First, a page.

Cake By the Pound
I haven’t eaten pound cake since I was 15 and have spent the last 16 years or so trying to recreate my grandmother’s soft and moist signature of love. But alas, I always fail. As the days of craving pound cake turn to months and years, I decided it may be time to give in. I figured if I just make a pound cake, it might bring me some peace and a little closer to her. It did.
My grandmother was from Fredericksburg, VA, but spent her formative years in Queens, NY. When she retired from being a nurse in Harlem Hospital, she moved back to Virginia. I spent every summer with her until I was 13. She taught me a great deal about food, damn near everything I know. From gardening to preserving to pickling to back of the fridge meals, she is often my point of reference for anything food.
After a grueling morning in the garden tending to squash, string beans, snap peas, tomatoes, and pruning the fig, apple, and pear trees, a warm slice of pound cake was there welcoming me with open arms. But there was always a pound cake in the kitchen. It was a staple. You could eat it for breakfast with jam, butter or fruit. Sometimes I had a slice for lunch with my sandwich. Of course, pound cake was always available for dessert to accompany ice cream if you weren’t of age and libations if you were.
When I wasn’t summering with her, she made sure to send me a pound cake. Every year she would mail me a marble pound cake, my favorite, for my birthday. For Christmas, I’d get a surprise poundcake but usually an iced vanilla pound cake.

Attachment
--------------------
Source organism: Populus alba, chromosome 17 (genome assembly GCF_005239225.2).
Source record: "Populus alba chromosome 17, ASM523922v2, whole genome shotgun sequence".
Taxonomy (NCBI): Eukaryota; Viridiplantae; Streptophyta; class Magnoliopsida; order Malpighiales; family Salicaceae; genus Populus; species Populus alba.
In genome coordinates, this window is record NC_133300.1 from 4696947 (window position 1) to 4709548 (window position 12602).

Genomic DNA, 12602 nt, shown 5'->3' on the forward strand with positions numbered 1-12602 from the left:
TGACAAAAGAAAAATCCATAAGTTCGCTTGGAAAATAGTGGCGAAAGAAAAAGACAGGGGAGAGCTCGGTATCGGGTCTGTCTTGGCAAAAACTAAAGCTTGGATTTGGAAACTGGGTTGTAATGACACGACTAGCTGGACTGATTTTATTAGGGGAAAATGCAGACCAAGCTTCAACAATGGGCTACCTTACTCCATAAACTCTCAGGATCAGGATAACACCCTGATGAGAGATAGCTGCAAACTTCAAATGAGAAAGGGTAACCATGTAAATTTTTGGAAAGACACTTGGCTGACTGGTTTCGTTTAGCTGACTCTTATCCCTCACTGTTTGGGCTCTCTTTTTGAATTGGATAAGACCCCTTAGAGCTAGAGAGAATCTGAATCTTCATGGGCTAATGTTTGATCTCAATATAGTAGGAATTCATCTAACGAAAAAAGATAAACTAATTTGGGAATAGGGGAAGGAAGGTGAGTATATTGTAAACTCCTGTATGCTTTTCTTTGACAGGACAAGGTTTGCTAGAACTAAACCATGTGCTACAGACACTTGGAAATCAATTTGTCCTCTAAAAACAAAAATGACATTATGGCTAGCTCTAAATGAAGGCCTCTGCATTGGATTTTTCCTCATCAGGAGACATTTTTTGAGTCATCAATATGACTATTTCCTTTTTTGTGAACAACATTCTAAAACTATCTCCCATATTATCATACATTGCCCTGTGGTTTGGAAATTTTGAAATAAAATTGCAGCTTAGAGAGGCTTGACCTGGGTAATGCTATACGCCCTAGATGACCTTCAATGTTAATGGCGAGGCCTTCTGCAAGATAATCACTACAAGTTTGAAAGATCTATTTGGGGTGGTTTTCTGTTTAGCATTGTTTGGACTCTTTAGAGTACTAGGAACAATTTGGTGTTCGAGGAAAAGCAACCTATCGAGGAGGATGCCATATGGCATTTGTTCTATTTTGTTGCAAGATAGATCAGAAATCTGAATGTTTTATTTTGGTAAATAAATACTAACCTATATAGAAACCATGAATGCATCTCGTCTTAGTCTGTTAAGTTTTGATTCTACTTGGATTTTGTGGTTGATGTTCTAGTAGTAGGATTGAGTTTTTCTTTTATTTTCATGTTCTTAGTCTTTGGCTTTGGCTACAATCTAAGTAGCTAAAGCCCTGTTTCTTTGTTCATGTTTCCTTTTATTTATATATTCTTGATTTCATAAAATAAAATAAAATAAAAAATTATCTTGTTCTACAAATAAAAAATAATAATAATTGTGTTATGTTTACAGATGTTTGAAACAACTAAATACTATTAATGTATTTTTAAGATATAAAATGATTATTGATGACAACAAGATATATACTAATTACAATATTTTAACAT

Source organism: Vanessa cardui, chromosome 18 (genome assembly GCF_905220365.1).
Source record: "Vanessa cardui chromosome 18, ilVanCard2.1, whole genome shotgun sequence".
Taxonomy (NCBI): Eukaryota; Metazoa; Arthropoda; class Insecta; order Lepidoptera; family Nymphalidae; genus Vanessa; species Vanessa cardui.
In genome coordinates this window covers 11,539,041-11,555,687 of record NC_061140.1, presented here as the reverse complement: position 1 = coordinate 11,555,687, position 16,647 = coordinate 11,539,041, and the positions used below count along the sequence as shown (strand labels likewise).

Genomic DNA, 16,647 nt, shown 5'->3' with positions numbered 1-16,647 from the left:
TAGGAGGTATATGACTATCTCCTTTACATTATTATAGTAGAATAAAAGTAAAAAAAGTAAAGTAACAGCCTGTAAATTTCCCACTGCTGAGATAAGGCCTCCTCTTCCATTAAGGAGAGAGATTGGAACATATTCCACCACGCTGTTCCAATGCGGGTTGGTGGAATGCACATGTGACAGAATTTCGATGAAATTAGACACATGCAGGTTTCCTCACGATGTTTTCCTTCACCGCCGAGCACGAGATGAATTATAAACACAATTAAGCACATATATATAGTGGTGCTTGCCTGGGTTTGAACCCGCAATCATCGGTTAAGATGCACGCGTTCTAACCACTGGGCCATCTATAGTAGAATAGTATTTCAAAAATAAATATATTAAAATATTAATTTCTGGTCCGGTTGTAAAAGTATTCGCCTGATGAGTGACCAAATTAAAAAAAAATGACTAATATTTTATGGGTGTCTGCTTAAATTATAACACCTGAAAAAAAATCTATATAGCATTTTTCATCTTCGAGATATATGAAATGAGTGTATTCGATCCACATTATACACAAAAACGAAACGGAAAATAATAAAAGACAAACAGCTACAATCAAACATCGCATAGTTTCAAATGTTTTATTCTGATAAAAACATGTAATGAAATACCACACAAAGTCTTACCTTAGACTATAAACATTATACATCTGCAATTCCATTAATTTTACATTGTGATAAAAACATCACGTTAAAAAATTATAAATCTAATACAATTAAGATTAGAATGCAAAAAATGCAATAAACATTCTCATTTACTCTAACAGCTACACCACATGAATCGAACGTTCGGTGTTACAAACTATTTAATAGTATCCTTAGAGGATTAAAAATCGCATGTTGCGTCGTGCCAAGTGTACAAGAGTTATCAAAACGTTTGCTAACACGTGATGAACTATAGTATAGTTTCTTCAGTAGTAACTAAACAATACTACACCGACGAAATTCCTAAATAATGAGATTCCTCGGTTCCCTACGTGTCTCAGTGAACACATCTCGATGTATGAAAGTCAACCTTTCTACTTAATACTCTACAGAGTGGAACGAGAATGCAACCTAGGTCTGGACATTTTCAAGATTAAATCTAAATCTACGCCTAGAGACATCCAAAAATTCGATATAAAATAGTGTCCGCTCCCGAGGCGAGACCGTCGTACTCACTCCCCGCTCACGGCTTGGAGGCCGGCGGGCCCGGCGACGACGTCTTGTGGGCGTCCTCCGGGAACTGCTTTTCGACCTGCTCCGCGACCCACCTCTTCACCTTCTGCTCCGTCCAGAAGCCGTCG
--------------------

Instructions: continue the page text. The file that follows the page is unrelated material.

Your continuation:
It’s funny that she’d give us a lemon pound cake to remind us of her. She was very much like lemon, necessary, always adding flavor, a bit tart, sometimes sweet with a firm but smooth exterior. I mean nobody hates lemons and everybody loves cake, so it’s a natural pairing.
I waited a few days to slice my poundcake. I was scared of how it would taste. So much had gone wrong that day while trying to bake it. The most egregious incident was I put too much batter in the glass loaf pan, and I knew it. But I was eagerly awaiting my fail. I knew the batter was going to spill over, but I also knew deep down, this was going to be another disappointment for the record in my heart. I could smell the burnt mixture hitting the floor of the oven. I poured some of the raw mixture into a bowl after cleaning out the oven. I resumed my activities with the understanding of I’ve already ruined this cake.
I’ve wasted so much flour and sugar fucking up so many pound cakes that I had begun to lose all hope at success. But I guess for me the poundcake was my way of trying to bring her back. So with each failure, I felt even further and further away from her.
My 36th birthday will make 20 years since pancreatic cancer snatched one of the most influential people in my life. I’ll still miss how the aroma of pound cakes filled the house’s air like a candle. I miss licking the bowls for the black walnut pound cakes. Eating the crispy ends of the pound cake with fresh apple butter or preserves for breakfast, I miss that too. I go back to those moments often. Marble pound cakes being eaten next to caterpillars and ants on the front porch during a hot Virginia night in July by small dirty brown hands was an annual ritual for me. I yearn for the days on the backyard deck watching squirrels while my grandma rattled off bits and pieces of family history, and I stuffed my face with iced lemon pound cake.
Fifty-one hundred seconds or eighty- five minutes have passed. I check on the mess in the dark green-ish(?) loaf dish. Despite the burnt bits at the bottom of the stove, the aroma of fresh vanilla bean envelopes the kitchen. It passes the knife test. The moist, soft, pillowy cake springs back when I perform the finger test.
I finally did it. I only wish she was there, like really there. What I would give to see her warm, loving face and infectious smile as she ate a slice.
Anyways make that food or do that thing you’ve been avoiding because you don’t want to deal with the fear or pain of the person you miss. I promise you will feel much better after.
Many foods haunt me but nothing quite like pound cake.